It is finally cooling off in the mornings and evenings here in Charleston, though the midday is still hot enough to make you sweat while standing in the shade. Jealous of everyone’s Facebook and Pinterest posts about hot tea, cozy quilts, and pumpkin everything, I decided to at least make it feel like autumn in my kitchen.
Using items we keep stocked in our pantry, I made a most delicious and very healthy fall soup. I love all soups, but this soup was even a hit with my husband. I used a recipe from allrecipes.com as my baseline and adapted it to include items I needed to use up as well as more protein.
Okay, it’s been a while since I have written. Things have been a little hectic in my life, but rest assured that more posts are soon on their way. I have cleared some space in my life and am looking forward to having more time to focus on blogging in the near future.
Though things have been busy, I have still worked hard to stay productive. My first project, as promised in a recent post, was to clean out and organize our pantry. This was no small task, but I can already tell that the time and effort I put into it will be returned to me with interest. Continue reading →
It’s no secret to the people who know us and it is at the forefront of my mind daily, but I have yet to blog about our quest for a baby.
For the past eight months, my husband and I have been trying to conceive (or TTC as abbreviated on fertility forums). Prior to those eight months I spent six months getting my body in better shape, changing my diet, removing toxins from our environment, and reading every book/watching every documentary I could find on the subjects of reproductive health, family planning, pregnancy, and labor. I am a planner and a doer. When I want to achieve something, I can and will. It’s as simple as that; or so I thought.
Unfortunately, getting pregnant is not like writing a paper for school, getting accepted into college, nailing a job interview, or finishing a race. There’s no application, no 100% proven method, no track for improvement. In fact, it seems the harder we try, the more we work to improve, the more we stress over the results, the less likely we are to succeed. Continue reading →
Almond milk is one of the easiest things you will ever make. It is also one of the tastiest. To me, almond milk ranks second only to bread in the category of “Things That are a Million Times More Delicious When You Make Them Yourself.” The sweet almond taste of rich and creamy, homemade almond milk is so much better than the flavorless substitute sold at grocery stores.
Using a picture from a magazine and broken pieces of pink candy, I made an almond with an udder. Yes, that's how cool I am.
Here’s what you need:
About a handful or two of raw almonds
A chinois (fancy chef speak for a fine mesh strainer) OR any strainer plus cheesecloth OR a clean, thin tea towel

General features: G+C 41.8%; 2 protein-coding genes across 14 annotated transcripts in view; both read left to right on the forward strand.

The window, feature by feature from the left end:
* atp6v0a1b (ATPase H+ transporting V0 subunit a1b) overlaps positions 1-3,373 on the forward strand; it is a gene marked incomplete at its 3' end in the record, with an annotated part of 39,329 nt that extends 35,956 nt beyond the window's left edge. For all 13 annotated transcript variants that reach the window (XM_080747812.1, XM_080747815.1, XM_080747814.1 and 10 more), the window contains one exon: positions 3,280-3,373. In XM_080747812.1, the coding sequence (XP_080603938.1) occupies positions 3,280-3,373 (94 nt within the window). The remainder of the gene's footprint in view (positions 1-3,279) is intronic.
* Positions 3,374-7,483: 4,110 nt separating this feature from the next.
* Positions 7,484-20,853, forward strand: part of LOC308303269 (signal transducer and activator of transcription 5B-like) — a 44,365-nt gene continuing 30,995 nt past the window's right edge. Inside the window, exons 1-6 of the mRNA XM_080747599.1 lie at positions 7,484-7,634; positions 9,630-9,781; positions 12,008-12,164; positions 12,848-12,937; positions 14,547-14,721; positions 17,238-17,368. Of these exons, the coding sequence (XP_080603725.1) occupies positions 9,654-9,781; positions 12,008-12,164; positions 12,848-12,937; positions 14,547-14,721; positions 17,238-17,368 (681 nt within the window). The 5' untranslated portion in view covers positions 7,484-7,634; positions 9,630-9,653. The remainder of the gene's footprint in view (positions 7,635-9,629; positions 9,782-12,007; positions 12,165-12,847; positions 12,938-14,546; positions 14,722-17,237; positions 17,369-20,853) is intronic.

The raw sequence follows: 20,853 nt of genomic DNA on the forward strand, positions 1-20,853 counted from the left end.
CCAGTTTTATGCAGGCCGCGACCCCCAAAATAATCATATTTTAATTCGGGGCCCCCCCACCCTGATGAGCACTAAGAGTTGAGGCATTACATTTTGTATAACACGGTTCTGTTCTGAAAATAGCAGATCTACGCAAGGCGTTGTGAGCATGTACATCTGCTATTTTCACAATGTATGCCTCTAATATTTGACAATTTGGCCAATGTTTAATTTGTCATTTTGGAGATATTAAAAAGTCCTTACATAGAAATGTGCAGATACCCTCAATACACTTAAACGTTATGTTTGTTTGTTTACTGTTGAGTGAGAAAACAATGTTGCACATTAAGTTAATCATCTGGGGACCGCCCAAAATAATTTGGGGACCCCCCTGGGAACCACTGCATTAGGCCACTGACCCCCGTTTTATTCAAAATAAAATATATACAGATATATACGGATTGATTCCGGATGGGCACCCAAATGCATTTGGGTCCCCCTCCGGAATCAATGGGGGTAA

Like so many others, I am knee-weakening, stomach-fluttering, heart-pounding in love with Pinterest.
Pinterest is brilliant because it has something for everyone. For lifelong learners like myself, it’s a beautiful and effective way to keep track of all the projects, books, recipes, and crafts you want to tackle. For businesses, it’s an enticing venue where your patrons advertise your products for you. For social media junkies, it’s another entertaining distraction from the monotony of Monday through Friday.
Though I’ve only been on Pinterest a short while, I find the personality themes of pinners both interesting and hilarious. C’mon, you know pinners like these. You may even be one yourself! Continue reading →
On my way out the door yesterday morning, I caught a glimpse of something the size of a chicken wing scurrying across my kitchen floor. My immediate thought was palmetto bug. If you are from someplace other than the lowcountry, you may not be familiar with these beastly cousins of the common cockroach.
Palmetto bugs are typically 1 1/2 to 2 inches long, according to the all-knowing Wikipedia and as confirmed by my unfortunate familiarity with the creature. They are big, they can fly, and they make a loud crunch when you kill them. Even worse, they live in huge colonies. If you find one skulking across your bathroom counter, you need to recognize that it is just the expendable crewman sent out by its more intelligent siblings to search for food. There are always hundreds more lurking in your walls, attics, and garages.
I turned to get a better look at my enemy and to determine which shoe I needed to kill it. Of course my husband’s shoes are bigger than mine, so I generally opt for their increased smacking surface. Not to mention, I’d rather not spread crunchy bug guts on the bottoms of my cute sandals.
I looked over at the shadow moving across the kitchen, and lo and behold it was no palmetto bug. My ninja-like nemesis was, in fact, a baby mole. Continue reading →
This post is an ode to the tear-jerker of the kitchen. The onion is an under-appreciated vegetable. I use onions in just about every savory dish, but they rarely get to be the star of the show. Think about it, how many dishes have “onion” in the name. I can only think of three off the top of my head, but almost every meal in our house starts with a few tablespoons of olive oil and a diced onion.
A spring onion from my Ambrose Farm CSA share.
I learned many things in my two semesters of culinary school, but one of the most practical lessons was how to dice an onion. Spherical produce, like onions, is difficult to cut into uniform sized pieces that cook evenly. But there is hope! Practice these simple steps and you’ll chop onions just like your favorite chef. Continue reading →